from The American Heritage® Dictionary of the English Language, 4th Edition
- n. A glazed, brittle biscuit that is usually salted on the outside and baked in the form of a loose knot or a stick.
from Wiktionary, Creative Commons Attribution/Share-Alike License
- n. A toasted bread or cracker usually in the shape of a loose knot.
- n. Anything that is knotted, twisted, or tangled.
from the GNU version of the Collaborative International Dictionary of English
- n. A kind of German biscuit or cake in the form of a twisted ring, salted on the outside.
from The Century Dictionary and Cyclopedia
- n. A small brittle biscuit, usually baked in the form of a knot, and salted on the outside; a cracknel.
from WordNet 3.0 Copyright 2006 by Princeton University. All rights reserved.
- n. glazed and salted cracker typically in the shape of a loose knot
Bending yourself into a pretzel is probably unhelpful.
It recently bought a private-label pretzel maker for $300 million.
I think the key to a good vendor pretzel is the time of day you buy it.
Since there doesn't seem to be a universal sign in ASL for pretzel, we've been using the same sign for cracker and then saying the word pretzel for Nik.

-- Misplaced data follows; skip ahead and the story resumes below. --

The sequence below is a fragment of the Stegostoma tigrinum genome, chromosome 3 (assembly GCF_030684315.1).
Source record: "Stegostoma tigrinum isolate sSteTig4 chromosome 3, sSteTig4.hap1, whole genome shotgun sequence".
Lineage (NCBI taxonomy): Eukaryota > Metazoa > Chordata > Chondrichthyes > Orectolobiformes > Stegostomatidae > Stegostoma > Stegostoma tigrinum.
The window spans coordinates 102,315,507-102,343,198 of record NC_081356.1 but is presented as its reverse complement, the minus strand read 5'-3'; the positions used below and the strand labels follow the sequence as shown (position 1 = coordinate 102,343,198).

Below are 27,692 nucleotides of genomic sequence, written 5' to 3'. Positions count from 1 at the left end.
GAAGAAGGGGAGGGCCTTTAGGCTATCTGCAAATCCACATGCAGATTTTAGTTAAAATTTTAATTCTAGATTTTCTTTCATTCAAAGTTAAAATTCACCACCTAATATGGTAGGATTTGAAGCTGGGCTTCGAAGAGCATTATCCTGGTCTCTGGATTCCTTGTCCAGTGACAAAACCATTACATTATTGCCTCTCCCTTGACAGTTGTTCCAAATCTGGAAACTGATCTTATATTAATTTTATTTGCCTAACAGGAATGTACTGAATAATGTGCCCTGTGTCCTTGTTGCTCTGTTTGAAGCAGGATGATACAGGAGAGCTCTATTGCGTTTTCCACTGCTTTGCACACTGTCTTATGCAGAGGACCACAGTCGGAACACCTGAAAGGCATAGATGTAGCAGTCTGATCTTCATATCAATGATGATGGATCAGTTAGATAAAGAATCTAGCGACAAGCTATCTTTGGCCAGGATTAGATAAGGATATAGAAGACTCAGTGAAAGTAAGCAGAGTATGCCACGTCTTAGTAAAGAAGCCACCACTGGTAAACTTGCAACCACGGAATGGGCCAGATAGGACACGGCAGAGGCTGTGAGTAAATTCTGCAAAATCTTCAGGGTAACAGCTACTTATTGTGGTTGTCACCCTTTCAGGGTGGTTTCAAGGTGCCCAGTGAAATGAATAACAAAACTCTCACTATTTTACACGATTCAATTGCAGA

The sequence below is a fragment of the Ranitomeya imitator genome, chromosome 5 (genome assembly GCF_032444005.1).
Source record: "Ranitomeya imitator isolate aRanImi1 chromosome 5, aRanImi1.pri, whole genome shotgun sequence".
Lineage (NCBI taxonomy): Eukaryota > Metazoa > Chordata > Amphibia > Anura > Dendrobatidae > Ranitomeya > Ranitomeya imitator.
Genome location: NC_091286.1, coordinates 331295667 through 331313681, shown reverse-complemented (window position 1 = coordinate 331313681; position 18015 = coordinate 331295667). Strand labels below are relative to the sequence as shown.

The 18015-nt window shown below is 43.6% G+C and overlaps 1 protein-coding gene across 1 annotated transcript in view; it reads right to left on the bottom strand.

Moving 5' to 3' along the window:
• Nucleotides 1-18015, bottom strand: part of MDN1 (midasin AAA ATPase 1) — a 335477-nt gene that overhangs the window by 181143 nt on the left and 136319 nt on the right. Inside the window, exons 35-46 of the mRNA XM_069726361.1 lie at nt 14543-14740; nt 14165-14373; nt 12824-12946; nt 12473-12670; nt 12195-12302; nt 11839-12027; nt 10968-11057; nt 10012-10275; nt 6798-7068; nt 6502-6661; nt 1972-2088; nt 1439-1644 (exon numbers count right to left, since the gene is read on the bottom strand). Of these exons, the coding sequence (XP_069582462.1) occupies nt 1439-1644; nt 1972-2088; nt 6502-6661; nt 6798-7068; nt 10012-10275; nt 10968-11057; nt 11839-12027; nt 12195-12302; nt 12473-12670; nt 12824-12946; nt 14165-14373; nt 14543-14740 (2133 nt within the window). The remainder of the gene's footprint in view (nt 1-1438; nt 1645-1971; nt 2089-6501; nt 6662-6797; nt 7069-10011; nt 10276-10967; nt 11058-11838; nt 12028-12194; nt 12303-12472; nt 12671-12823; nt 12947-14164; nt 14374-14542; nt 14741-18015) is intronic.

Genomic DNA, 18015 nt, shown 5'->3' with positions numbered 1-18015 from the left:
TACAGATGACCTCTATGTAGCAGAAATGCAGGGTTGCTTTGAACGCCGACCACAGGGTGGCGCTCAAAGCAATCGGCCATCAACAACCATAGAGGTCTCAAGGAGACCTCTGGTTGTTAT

Am not a pretzel fan -- BTW when did they start making them square and not "pretzel"-shaped?
Hawk, the only reason ralph hasn’t turned you into a pretzel is he is essentially what you claimed.
Like any other words, some food words are borrowed fully (spaghetti, croissant, baklava) and some are modified a bit as they come into English (pretzel comes from the German bretzl; saffron from the Arabic زعفران “za’faran“).
July 31, 2009 at 6:48 am o noes, word pretzel be eetin mai list!
If u posting a link wif deh h t t p stuff in deh frunt, it appearz fur a nanoseccund oar two, den disappearz in2 deh ether fur an ower oar 2 wyle word pretzel nomz on it. den it horrkz it bak up.
Nao ai haz to go back 2 word pretzel and correkt it.